Columbia named one of 100 best communities for young people

Tuesday, October 12, 2010 | 8:54 p.m. CDT; updated 9:16 a.m. CDT, Wednesday, October 13, 2010

Georgalu Swoboda's name was misspelled in an earlier version of this story.

COLUMBIA—The community’s aim to achieve and sustain a family-friendly city has garnered national attention.

For the first time, Columbia earned the designation as one of the 100 Best Communities for Young People and celebrated the success in front of City Hall on Tuesday.


What is your promise to youth in Columbia?

Write your commitment at the Youth Community Coalition's website.

The America’s Promise Alliance and financial planning company ING chose communities “most dedicated to helping local youth graduate from high school,” according to the alliance’s website. Thirty of the winning communities were first-time recipients.

The Youth Community Coalition gave Georgalu Swoboda of Big Brothers and Big Sisters and Phil Steinhaus of the Columbia Housing Authority the Hero for Youth Award at the celebration for their commitment to Columbia’s youth.

The president and CEO of the alliance, Marguerite Kondracke, and the president of ING Foundation, Rhonda Mims, led the 20-member panel that considered 350 applications nationwide.

Factors for recognition were based on certain developmental resources, or the Five Promises:

  1. Caring adults
  2. Safe places
  3. A healthy start
  4. Effective education
  5. Opportunities to help others

Some of the local programs Kondracke recognized as key to fulfilling the Five Promises are:

“This year was the most diverse and competitive in the history of the competition,” Caroline Brachman, representative of the alliance, said during the community celebration. “Columbia is helping the nation get closer to the goal of ending the drop-out crisis.”

Interested communities had to demonstrate that every sector of the community is involved in the improvement of graduation rates and keeping the Five Promises. The competition opened in the spring. By September, the top 100 were announced on the National Mall in Washington, D.C.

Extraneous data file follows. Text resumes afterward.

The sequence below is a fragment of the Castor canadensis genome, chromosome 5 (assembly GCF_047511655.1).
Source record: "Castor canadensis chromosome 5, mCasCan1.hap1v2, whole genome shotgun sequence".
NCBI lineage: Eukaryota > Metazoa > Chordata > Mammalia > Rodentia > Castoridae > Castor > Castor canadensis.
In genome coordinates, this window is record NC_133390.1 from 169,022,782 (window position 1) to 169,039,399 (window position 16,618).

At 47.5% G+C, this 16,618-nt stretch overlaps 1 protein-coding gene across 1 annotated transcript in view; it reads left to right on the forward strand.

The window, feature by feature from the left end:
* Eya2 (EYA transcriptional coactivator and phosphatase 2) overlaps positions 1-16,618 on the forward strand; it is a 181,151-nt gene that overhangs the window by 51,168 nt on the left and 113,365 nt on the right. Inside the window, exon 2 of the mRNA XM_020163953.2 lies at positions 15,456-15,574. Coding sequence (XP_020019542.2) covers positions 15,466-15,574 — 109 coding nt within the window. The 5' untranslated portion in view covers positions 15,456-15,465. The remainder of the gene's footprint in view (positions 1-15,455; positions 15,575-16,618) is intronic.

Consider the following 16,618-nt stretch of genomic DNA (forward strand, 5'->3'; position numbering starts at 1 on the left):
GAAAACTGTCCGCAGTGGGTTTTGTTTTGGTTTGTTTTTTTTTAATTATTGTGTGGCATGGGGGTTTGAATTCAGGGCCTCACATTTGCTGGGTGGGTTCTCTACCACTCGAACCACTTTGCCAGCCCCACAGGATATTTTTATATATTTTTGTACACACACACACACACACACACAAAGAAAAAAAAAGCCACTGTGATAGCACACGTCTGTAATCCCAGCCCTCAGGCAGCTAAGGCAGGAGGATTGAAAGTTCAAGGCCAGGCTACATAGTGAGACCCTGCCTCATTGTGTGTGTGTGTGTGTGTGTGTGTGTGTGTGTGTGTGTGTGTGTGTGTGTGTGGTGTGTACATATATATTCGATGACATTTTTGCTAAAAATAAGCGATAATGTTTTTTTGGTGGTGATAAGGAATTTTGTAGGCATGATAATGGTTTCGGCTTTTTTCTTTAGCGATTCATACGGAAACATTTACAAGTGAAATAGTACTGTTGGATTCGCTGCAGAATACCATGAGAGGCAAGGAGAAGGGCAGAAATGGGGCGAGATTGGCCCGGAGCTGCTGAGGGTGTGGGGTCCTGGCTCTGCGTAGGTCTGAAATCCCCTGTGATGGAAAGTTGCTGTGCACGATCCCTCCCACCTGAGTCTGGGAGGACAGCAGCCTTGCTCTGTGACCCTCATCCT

During the community celebration Tuesday, Tiffany Bouldin, mother of 6-year-old Jayla Greer, echoed the alliance’s findings.

“Columbia is a great place to raise children,” she said.

Fifth Ward Councilwoman Laura Nauser also praised the recognition.

“This is a great accomplishment for the community,” she said.

One of the next steps the city will take to encourage youth involvement, Nauser said, is the Teen Town Hall to be held from 5:30 to 8 p.m. Oct. 19 at City Hall. The meeting is meant to engage youth in the public discussion about crime by allowing youth to come up with songs and poetry to express their thoughts.

Ryan Worley, coordinator of YC2, closed the celebration with a challenge to adults to get involved with the community’s efforts to empower youth.

“What is going to be your next step?” he said.

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Ray Shapiro October 12, 2010 | 9:44 p.m.

("Youth crime by the numbers
June 6, 2009
BY Jordan Wyner
Criminal Activity by Age

(Report Comment)
Jason Entermyer October 13, 2010 | 8:08 a.m.

Ray, always count on you to see the negitive and regurgitate old numbers from one of your many aliases. I would hope that most people see these programs as a step to combat some of the issues you raise. BTW, don't you ever work or is your life just based on blogging? Just curious...

(Report Comment)

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